David Brooks -- Bobos in Paradise and On Paradise Drive -- has written an editorial about the destructive qualities of the last 30 years of "financial decadence," that is, irresponsible amounts of debt.
Of course, the collapse of the housing bubble has this topic is on everyone's mind. This was a boom fueled almost entirely by stratospheric amounts of debt, credit both easy and weird, and also by our collective, nostalgic, frequently misplaced faith in the inherent value of "owning" one's own home.
This bubble is even worse than the stock bubble of the 90s -- when a stock bubble collapses, it leaves people broke and sometimes out of work. But when a housing finance bubble collapses it leaves people broke, homeless, deeply in debt, and eventually out of work as well. It turns neighborhoods into ghost towns of suburban blight.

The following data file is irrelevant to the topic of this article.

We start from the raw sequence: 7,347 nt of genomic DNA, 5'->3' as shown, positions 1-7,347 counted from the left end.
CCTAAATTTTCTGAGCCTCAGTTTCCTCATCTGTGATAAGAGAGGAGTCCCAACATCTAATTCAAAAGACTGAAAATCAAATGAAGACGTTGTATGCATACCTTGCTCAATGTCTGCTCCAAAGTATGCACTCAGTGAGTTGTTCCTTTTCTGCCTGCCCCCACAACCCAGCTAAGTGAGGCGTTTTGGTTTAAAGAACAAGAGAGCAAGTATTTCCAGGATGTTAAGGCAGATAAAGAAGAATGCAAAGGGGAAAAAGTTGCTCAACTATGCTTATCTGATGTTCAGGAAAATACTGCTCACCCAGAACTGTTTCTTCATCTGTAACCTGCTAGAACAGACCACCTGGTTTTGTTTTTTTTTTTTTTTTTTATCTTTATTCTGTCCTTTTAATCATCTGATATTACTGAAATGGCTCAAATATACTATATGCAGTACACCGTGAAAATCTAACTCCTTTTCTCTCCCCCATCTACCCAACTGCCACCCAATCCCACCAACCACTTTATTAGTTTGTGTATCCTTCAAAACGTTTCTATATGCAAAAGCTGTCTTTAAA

But, oddly, Mr. Bobo doesn't even mention the housing bubble as a symptom of financial decadence -- perhaps because it would seem to undermine other socially conservative ideas he likes to champion? After all, how does he think his beloved Bobos (his word for the nouveau yuppie, a portmanteau of bourgeois and bohemian) got their sprawling mansions on Paradise Drive? Paying cash?